unknown (c. 1970)
|Occupation||Landmine campaigner, museum curator, director of all-Khmer de-mining NGO|
|Spouse(s)||Hourt (deceased, 15 April 2009)|
|Children||Amatak, Mine, Metta|
Aki Ra (sometimes written Akira, born c. 1970) is a former Khmer Rouge conscripted child soldier who works as a deminer and museum curator in Siem Reap, Cambodia. He has devoted his life to removing landmines in Cambodia and to caring for young landmine victims. Aki Ra states that since 1992 he has personally removed and destroyed as many as 50,000 landmines, and is the founder of the Cambodian Landmine Museum.
Aki Ra is unsure of his age, but believes he was born in 1970 or 1973. His parents were killed by the Khmer Rouge. Orphaned in a Khmer Rouge camp, he was taken in by a woman named Yourn who raised him and several other orphaned children. Like many others, he soon became a child soldier once his strength became sufficient to make him useful to local Khmer Rouge military commanders. When the Vietnamese army invaded Cambodia with the intention of toppling the Khmer Rouge political regime, he was taken into the custody of Vietnamese soldiers. Later he enlisted with the Kampuchean People's Revolutionary Armed Forces formed by the new government, the People's Republic of Kampuchea. His duties included placing landmines along the mined area on Cambodia's border with Thailand. The name "Aki Ra" was given to him by a Japanese acquaintance and is not his birth name. He was born Eoun Yeak, but one of his supervisors once compared his efficiency to AKIRA, a heavy-duty appliance company in Japan.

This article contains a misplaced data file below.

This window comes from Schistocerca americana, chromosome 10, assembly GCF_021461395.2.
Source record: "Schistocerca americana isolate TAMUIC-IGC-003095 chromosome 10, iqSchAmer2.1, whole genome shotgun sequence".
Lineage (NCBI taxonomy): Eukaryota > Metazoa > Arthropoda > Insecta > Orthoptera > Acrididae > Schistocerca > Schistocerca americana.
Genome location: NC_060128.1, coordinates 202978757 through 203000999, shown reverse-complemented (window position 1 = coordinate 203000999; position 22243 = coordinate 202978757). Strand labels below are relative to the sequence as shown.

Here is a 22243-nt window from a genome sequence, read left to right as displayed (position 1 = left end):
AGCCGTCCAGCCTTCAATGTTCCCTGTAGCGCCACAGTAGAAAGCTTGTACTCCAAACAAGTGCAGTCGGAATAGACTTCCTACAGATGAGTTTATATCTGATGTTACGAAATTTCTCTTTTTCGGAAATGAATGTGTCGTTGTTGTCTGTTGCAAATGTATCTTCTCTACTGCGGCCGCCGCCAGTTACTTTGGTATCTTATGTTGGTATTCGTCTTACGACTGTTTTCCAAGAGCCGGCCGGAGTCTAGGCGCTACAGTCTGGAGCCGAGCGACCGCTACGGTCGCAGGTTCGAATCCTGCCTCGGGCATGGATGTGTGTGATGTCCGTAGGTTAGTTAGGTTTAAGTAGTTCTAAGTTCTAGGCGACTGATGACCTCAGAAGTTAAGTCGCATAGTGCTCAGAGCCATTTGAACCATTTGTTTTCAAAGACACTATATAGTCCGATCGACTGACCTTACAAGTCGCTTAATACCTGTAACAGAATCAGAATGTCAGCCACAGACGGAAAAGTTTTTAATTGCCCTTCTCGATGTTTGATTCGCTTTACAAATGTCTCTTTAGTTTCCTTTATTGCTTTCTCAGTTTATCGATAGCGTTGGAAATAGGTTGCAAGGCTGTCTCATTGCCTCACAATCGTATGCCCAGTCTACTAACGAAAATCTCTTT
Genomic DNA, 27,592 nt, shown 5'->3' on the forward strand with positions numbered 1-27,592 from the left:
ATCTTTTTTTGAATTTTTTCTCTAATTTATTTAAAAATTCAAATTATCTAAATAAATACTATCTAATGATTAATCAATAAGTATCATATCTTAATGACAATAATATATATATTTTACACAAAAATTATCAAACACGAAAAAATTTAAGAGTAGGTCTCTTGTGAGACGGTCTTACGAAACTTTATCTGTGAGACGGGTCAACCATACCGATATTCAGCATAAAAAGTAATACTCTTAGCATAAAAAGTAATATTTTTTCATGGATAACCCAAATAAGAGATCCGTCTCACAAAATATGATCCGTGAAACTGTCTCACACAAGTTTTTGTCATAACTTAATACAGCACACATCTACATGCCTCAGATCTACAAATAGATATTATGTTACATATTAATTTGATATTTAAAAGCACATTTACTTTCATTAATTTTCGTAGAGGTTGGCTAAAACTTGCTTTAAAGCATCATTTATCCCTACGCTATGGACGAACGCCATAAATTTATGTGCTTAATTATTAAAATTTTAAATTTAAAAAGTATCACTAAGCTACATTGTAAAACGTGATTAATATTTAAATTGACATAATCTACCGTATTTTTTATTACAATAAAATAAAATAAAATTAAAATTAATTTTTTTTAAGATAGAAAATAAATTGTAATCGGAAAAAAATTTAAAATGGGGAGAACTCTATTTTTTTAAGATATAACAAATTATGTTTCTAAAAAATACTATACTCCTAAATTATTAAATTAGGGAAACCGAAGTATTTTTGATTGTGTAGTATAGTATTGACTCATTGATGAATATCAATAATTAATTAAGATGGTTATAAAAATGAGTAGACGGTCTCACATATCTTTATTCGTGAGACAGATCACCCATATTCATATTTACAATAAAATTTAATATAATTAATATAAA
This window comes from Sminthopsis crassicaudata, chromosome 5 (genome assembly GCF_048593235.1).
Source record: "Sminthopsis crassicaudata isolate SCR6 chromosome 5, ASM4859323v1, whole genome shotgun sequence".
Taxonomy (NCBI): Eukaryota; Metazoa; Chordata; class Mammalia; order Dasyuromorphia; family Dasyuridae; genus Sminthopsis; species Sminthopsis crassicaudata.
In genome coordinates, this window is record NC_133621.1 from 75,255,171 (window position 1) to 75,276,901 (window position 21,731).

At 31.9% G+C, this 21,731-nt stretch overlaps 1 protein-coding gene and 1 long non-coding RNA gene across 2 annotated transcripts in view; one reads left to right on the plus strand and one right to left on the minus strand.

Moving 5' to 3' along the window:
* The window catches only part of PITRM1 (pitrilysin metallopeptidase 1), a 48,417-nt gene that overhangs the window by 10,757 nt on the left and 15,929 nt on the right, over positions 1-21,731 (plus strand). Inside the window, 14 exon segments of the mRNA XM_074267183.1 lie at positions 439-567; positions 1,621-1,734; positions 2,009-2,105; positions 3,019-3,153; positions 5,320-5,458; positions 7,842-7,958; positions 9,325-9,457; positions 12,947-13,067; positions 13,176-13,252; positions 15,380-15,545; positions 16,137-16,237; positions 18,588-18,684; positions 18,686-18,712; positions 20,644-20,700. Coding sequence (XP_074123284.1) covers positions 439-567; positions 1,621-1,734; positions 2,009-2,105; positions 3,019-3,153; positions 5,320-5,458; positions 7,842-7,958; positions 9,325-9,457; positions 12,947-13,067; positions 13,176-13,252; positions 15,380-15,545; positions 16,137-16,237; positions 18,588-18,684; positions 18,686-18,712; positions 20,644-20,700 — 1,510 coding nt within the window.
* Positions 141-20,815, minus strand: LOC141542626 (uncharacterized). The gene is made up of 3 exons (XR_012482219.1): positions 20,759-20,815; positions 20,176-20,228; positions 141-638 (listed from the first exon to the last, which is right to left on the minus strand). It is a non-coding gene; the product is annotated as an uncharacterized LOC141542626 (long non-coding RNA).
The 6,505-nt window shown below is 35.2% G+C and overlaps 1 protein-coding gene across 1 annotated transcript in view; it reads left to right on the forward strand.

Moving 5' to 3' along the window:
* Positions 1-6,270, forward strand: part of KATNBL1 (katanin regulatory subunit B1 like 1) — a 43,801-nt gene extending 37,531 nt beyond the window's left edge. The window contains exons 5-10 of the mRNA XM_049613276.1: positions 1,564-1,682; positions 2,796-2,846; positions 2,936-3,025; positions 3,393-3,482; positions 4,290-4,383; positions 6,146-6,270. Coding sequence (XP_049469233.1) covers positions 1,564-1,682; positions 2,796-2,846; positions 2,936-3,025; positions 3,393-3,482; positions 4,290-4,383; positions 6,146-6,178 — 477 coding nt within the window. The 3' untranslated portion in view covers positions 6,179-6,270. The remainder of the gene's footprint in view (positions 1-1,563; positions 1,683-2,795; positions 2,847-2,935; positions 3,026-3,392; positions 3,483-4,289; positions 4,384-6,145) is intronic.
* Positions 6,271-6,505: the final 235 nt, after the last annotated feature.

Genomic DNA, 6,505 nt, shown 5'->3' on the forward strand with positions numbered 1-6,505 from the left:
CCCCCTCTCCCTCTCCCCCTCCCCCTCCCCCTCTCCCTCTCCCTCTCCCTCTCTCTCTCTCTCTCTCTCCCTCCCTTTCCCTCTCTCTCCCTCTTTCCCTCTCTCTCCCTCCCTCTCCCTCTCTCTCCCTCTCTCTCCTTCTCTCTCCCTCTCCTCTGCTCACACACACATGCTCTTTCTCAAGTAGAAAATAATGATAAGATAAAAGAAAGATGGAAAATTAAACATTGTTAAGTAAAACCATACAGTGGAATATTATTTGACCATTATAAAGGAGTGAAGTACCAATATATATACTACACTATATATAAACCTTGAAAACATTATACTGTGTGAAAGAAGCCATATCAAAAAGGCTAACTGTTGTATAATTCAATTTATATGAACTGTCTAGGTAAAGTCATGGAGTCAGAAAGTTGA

Having laid thousands of landmines as a soldier, Aki Ra found employment as a deminer with the UN in 1991. After leaving UNMAS in 1992, he continued disarming and removing mines in his community. Having no demining tools, he used a knife, a hoe, a Leatherman and a stick. He would defuse the landmines and UXOs (unexploded ordnance) he found in small villages and bring home the empty casings. Sometimes he would sell them as scrap to help fund his work.
Tourists began hearing stories about a young Khmer man who cleared landmines with a stick and had a house full of defused ordnance. in 1999 Aki Ra began charging a dollar to see his collection, using the money to help further his activities. Thus began the Cambodian Landmine Museum.
Aki Ra cleared landmines where he had fought, when he heard about an accident, or when village chiefs and farmers would call him at the museum and tell him of mines in their villages and ask for his help. He conducted informal mine risk education groups to teach people about the dangers of unexploded ordnance and landmines.
While working in these villages he found many injured and abandoned children. He brought them home to live with him and his wife Hourt. Some of the children who moved to their home were also street kids from Siem Reap and Phnom Penh. Eventually he brought home over two dozen boys and girls.